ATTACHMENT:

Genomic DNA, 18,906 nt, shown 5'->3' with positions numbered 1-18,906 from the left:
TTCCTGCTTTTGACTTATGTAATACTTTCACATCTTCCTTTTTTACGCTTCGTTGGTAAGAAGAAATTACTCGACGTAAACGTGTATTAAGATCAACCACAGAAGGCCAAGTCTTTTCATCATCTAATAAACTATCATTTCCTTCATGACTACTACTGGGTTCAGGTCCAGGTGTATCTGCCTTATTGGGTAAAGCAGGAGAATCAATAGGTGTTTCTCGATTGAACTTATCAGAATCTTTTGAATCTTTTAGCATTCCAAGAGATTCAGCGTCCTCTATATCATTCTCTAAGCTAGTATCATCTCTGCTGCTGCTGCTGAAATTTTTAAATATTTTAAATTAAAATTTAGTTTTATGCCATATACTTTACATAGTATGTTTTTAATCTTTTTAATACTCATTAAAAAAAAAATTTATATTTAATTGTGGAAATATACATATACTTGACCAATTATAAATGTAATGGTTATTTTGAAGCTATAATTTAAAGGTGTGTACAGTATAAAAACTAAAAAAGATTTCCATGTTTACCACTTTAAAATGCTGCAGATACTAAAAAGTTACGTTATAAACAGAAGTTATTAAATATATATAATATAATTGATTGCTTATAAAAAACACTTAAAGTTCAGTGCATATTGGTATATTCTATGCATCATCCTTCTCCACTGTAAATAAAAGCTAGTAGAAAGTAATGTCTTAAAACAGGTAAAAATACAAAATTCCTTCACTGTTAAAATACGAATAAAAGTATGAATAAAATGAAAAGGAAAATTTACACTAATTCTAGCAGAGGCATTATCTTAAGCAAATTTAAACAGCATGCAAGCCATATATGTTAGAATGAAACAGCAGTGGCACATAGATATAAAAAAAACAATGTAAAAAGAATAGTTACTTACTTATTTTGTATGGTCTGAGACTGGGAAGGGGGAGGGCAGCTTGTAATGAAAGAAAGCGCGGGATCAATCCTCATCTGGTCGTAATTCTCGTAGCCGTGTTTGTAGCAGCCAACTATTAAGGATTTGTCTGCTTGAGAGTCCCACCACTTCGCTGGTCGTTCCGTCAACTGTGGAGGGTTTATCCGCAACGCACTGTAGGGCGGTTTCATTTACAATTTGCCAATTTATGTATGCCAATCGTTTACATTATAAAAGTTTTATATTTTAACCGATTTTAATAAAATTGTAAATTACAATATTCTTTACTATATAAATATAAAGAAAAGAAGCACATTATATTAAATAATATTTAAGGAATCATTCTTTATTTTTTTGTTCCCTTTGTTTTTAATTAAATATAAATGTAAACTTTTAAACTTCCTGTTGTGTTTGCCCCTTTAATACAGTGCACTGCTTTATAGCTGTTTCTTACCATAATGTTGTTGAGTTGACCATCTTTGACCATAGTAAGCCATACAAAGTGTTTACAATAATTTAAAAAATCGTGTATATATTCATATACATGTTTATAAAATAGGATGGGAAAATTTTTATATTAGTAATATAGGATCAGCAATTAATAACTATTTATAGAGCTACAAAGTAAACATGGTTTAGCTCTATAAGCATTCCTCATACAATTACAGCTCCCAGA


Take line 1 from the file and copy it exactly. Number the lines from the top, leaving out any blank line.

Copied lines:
Genomic DNA, 18,906 nt, shown 5'->3' with positions numbered 1-18,906 from the left: